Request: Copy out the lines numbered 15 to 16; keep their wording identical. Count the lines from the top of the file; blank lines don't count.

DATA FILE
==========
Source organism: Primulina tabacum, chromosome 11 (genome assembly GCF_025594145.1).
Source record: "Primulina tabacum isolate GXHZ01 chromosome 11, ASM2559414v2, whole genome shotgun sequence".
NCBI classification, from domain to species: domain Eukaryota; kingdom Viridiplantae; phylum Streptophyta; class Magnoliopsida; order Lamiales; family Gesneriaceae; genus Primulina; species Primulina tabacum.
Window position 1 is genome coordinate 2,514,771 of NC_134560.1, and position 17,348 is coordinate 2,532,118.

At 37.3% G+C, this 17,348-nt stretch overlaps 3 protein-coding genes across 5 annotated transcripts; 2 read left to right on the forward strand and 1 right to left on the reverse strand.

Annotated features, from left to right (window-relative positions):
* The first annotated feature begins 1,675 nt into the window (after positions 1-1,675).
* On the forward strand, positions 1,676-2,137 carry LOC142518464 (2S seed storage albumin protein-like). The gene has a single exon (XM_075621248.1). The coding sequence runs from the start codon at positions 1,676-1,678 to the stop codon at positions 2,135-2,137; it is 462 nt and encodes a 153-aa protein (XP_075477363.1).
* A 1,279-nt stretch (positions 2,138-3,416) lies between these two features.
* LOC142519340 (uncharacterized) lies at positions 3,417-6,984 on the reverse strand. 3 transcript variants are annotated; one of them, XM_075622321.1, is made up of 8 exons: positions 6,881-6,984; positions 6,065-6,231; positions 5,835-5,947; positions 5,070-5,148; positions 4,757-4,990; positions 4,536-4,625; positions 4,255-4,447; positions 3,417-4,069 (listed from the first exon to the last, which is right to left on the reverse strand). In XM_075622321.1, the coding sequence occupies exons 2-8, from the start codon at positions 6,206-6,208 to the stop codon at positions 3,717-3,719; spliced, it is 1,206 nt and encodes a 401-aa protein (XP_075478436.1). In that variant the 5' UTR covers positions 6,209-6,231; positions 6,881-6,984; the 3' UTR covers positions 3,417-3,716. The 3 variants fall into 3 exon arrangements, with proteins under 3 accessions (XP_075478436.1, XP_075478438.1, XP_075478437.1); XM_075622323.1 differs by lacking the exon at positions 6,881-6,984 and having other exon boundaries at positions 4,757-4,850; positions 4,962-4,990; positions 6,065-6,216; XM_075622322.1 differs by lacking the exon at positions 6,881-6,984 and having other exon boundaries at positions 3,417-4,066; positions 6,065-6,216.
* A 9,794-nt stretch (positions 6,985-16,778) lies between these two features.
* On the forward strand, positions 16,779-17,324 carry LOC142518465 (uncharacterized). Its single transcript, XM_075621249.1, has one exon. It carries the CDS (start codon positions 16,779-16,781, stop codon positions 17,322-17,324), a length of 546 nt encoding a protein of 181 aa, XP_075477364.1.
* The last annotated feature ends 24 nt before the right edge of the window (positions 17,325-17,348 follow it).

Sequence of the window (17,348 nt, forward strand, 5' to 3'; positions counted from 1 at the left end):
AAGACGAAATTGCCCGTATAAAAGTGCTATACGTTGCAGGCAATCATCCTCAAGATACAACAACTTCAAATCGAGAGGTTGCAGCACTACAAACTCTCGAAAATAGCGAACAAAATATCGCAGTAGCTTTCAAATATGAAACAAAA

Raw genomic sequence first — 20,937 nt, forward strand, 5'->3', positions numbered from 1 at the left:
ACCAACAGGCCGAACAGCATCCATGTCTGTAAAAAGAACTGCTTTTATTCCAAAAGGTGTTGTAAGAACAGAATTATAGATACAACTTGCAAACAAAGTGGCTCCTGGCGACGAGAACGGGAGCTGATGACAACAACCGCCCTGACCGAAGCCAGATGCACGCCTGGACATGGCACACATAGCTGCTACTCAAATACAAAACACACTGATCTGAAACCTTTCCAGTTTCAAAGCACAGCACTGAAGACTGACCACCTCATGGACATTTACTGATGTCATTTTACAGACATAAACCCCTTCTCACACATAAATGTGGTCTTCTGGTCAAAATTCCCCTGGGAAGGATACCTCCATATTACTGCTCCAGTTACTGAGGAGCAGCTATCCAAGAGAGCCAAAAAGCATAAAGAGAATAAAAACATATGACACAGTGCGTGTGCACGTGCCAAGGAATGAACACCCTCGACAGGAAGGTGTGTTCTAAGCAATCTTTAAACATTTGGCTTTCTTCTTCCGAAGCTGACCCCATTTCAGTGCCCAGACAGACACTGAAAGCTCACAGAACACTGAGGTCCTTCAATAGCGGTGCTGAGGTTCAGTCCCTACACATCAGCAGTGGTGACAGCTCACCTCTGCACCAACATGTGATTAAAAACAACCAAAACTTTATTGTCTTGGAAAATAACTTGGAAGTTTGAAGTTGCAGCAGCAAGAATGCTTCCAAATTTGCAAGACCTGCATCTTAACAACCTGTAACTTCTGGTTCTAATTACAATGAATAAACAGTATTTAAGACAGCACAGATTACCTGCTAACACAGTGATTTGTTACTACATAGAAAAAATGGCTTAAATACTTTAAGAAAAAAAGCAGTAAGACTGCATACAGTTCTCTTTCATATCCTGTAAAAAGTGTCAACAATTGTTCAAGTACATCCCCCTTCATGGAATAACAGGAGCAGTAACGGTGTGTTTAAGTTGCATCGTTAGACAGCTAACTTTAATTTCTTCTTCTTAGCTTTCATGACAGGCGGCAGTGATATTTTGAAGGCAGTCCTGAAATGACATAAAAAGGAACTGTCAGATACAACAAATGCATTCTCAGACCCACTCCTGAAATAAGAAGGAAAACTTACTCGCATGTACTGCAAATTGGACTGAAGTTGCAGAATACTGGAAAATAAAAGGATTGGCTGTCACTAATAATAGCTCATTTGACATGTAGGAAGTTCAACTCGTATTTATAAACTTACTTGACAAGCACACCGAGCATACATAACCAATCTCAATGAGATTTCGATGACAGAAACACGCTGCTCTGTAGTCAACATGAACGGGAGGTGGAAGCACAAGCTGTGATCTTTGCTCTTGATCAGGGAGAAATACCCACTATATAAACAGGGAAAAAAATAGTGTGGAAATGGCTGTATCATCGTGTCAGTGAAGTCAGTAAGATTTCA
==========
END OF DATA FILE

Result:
AAGACGAAATTGCCCGTATAAAAGTGCTATACGTTGCAGGCAATCATCCTCAAGATACAACAACTTCAAATCGAGAGGTTGCAGCACTACAAACTCTCGAAAATAGCGAACAAAATATCGCAGTAGCTTTCAAATATGAAACAAAA

Raw genomic sequence first — 20,937 nt, forward strand, 5'->3', positions numbered from 1 at the left: